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Announced with little prior notice, Texas rapper and Hot Girl Coach Megan Thee Stallion graced her fanbase with a fresh offering, Something for Thee Hotties: From Thee Archives. Predominantly composed of unreleased tracks from the vault, the mixtape also features freestyles held in high regard among Hotties (Megan’s fanbase), as well as “Thot Shit” released this summer. After a rocky rise to global renown, the Stallion’s latest mixtape feels like a victory lap, and a timely reminder of the reasons we fell in love with her in the first place.

“Megan...consistently proves herself as one of the best MCs out”

Replete with chewy basslines, bouncing beats and tongue-in-cheek bars, Something for Thee Hotties presents everything we’ve come to love about Megan’s catalogue. Opener “Tuned In Freestyle” immediately sets the tone with the rapper flowing over a frenetic beat, while the funky guitar licks and brass on “Kitty Kat” make it sound like something off a blaxploitation soundtrack, apt for Hot Girl Meg to brag about her talent, sex appeal and four (4!) Grammy Awards. What takes the project to the next level, however, is how it conveys the same hunger that the rapper showcased during her come-up. After all, it was freestyles in car parks which kicked off her ascent to superstardom, so it makes sense that a mixtape would be the best avenue for the Stallion to showcase her talents. Across the 45-minute runtime, the rapper gleefully rips into her detractors, flexes her achievements and centres her own pleasure with an agility which shows just how much Megan enjoys the sport of rap – and reiterated her heavyweight status. The “Outta Town” and “Megan Monday” freestyles, both released years ago and highly sought after by fans, drive home the project’s main point: she is a rapper: not just a pop star, fashion icon and social media personality; Megan Pete consistently proves herself as one of the best MCs out.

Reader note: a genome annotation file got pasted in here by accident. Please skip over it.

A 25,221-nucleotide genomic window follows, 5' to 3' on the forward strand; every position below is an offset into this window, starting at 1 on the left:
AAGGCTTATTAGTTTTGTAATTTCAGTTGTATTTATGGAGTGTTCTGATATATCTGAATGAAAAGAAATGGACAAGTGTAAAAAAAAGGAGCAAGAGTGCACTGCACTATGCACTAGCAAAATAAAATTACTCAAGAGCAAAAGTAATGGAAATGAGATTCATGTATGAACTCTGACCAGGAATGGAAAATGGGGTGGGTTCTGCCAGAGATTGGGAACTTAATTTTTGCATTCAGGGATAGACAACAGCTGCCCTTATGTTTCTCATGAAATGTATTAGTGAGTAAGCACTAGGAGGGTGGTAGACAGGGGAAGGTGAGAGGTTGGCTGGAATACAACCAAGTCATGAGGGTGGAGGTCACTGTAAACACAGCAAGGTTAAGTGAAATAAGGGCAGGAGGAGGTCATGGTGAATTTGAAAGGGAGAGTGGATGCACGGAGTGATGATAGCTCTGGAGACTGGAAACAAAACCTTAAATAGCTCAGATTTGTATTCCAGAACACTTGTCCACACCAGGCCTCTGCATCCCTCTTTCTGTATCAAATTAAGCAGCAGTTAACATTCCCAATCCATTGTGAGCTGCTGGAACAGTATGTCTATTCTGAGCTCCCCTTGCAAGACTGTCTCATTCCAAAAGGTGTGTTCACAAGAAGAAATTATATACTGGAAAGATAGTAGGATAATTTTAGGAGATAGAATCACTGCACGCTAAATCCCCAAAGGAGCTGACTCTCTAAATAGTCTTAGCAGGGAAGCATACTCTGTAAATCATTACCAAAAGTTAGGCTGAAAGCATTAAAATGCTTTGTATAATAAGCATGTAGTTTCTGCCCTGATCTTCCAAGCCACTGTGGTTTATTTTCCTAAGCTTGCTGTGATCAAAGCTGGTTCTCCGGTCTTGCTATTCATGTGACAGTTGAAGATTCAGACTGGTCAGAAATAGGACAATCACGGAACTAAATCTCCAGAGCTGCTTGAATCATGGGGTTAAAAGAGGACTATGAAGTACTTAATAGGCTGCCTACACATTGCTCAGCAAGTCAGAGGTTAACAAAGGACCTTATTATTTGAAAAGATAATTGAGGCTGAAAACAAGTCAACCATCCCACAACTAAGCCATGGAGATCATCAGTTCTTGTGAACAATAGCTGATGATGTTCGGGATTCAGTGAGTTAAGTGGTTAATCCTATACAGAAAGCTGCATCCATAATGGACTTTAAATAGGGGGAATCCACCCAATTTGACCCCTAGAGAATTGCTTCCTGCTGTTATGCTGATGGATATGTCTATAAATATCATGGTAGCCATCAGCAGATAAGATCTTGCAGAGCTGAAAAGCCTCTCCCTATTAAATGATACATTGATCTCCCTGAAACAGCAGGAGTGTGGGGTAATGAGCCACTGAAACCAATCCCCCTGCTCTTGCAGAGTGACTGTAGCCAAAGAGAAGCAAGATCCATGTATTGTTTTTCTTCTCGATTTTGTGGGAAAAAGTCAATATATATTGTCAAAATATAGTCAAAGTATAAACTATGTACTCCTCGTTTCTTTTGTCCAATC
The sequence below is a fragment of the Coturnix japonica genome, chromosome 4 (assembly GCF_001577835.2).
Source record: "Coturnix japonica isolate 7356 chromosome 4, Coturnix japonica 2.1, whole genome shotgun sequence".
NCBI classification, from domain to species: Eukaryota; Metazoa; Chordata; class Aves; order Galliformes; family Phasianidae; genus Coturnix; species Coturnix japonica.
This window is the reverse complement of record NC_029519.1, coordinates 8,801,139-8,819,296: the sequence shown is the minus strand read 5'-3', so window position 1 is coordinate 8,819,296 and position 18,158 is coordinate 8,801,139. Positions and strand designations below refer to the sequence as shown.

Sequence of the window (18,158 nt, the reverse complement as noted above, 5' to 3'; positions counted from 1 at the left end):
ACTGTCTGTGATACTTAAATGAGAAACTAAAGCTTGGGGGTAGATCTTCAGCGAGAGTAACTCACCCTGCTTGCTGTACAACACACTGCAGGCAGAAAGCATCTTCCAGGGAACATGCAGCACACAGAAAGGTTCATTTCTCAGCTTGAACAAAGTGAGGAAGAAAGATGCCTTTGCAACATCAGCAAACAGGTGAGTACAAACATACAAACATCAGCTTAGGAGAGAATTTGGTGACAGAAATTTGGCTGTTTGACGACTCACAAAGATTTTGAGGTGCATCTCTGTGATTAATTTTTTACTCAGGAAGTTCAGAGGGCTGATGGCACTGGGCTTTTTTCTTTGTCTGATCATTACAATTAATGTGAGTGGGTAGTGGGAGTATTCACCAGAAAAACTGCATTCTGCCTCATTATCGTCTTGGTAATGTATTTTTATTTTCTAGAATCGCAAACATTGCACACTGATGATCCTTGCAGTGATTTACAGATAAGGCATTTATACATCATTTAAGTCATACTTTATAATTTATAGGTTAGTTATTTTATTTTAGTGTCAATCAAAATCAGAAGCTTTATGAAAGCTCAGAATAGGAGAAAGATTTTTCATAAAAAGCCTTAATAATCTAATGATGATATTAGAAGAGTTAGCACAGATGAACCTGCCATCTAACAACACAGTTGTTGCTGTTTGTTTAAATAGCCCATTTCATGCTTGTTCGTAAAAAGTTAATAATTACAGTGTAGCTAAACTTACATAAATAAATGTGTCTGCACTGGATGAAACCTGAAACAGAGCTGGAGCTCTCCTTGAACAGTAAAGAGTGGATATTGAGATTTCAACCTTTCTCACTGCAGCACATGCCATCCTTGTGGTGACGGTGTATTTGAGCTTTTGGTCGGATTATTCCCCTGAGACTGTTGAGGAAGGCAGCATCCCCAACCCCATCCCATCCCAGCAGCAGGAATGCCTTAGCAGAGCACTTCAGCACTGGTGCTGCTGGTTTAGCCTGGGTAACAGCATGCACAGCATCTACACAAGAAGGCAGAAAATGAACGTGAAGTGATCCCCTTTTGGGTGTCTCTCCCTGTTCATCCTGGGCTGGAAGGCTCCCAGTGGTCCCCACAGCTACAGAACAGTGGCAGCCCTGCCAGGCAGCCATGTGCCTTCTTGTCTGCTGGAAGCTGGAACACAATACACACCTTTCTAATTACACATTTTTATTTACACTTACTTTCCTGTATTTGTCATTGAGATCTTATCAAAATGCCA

The energetic summer single "Thot Shit" began its life as a freestyle from Megan

Megan’s latest offering can easily be considered her most cohesive project. For various reasons (including, but not limited to: dodgy dealings on the part of her former record label; the pursuit of TikTok smashes; attempts to bump up streaming numbers with bloated tracklists), much of her 2020 output, like EP Suga and debut album Good News, left fans wanting more, even in spite of the hits they launched. Even “Thot Shit”, released in June to positive reviews, gave way to murmurs that she had sacrificed her grit and gone Hollywood. The mixtape does well to disprove this, chiefly by delving into the aspects of her music which resonated most in the early stages of her career.

Cuts like “Pipe Up” and “Southside Forever Freestyle” call back to the distinctly Southern sound at the core of the beloved Tina Snow EP which kicked off her ascent to superstardom. They don’t however, serve as a simple copy-and-paste, given that the now 26-year-old rapper’s outlook has shifted. In the past few years, Megan was shot by a former friend in a highly publicised incident, and has been vilified for sticking up for herself. She has processed the tragic loss of her mother and grandmother. She has also racked up billions of streams, completed an undergraduate degree and signed million-dollar deals with brands like Nike and Popeye’s. She isn’t the same woman she was when we met her, but the conviction in her delivery and refusal to rest on her laurels proves that she’s an even better artist. “Megan’s Piano”, built around a sparse instrumental that she played herself, has even given her a producer credit – the first in her career.

Fans eagerly awaited "Megan's Piano", as it became highly anticipated from its title


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Hotties, which has no featured artists, is especially satisfying as it irrevocably refutes the idea that Megan’s bars have suffered since she made it to the Billboard charts. “Bless The Booth Freestyle”, first released in 2019, sees Megan spit uninterrupted for two minutes, serving endless punchlines about her desirability and switching between four different flows. Even more subdued numbers are highly lyrical, like “Bae Goals”, which sees Megan describe her perfect man over a glittery beat. Even if the 20-plus tracks begin to drag in the middle (the gift of editing seems to evade most hip-hop artists of today, especially since stacking album tracklists is profitable), Something for Thee Hotties succeeds on every front: holding over increasingly impatient fans as they await her sophomore studio effort, and making some of her best verses available on streaming platforms. After a tumultuous few years, the mixtape sees Megan having fun again, and creating some of her best work in the process.